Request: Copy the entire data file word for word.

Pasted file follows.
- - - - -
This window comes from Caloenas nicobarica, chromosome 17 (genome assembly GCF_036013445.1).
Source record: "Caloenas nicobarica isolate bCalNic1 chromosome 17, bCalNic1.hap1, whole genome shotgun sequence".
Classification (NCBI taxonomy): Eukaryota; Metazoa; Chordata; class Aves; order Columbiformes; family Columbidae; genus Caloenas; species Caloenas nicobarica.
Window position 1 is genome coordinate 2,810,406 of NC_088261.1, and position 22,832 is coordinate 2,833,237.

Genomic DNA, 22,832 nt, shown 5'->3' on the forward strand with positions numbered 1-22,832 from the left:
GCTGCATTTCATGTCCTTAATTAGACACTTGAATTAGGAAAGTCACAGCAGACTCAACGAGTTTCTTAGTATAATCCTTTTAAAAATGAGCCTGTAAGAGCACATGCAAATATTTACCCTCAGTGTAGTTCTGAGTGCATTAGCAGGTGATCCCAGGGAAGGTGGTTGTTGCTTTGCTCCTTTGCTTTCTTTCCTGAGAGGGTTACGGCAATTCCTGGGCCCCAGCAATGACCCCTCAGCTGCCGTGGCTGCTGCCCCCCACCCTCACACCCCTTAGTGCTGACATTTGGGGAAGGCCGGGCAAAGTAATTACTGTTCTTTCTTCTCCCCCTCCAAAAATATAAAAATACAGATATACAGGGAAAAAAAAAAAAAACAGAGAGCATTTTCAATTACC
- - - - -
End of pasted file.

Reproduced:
This window comes from Caloenas nicobarica, chromosome 17 (genome assembly GCF_036013445.1).
Source record: "Caloenas nicobarica isolate bCalNic1 chromosome 17, bCalNic1.hap1, whole genome shotgun sequence".
Classification (NCBI taxonomy): Eukaryota; Metazoa; Chordata; class Aves; order Columbiformes; family Columbidae; genus Caloenas; species Caloenas nicobarica.
Window position 1 is genome coordinate 2,810,406 of NC_088261.1, and position 22,832 is coordinate 2,833,237.

Genomic DNA, 22,832 nt, shown 5'->3' on the forward strand with positions numbered 1-22,832 from the left:
GCTGCATTTCATGTCCTTAATTAGACACTTGAATTAGGAAAGTCACAGCAGACTCAACGAGTTTCTTAGTATAATCCTTTTAAAAATGAGCCTGTAAGAGCACATGCAAATATTTACCCTCAGTGTAGTTCTGAGTGCATTAGCAGGTGATCCCAGGGAAGGTGGTTGTTGCTTTGCTCCTTTGCTTTCTTTCCTGAGAGGGTTACGGCAATTCCTGGGCCCCAGCAATGACCCCTCAGCTGCCGTGGCTGCTGCCCCCCACCCTCACACCCCTTAGTGCTGACATTTGGGGAAGGCCGGGCAAAGTAATTACTGTTCTTTCTTCTCCCCCTCCAAAAATATAAAAATACAGATATACAGGGAAAAAAAAAAAAAACAGAGAGCATTTTCAATTACC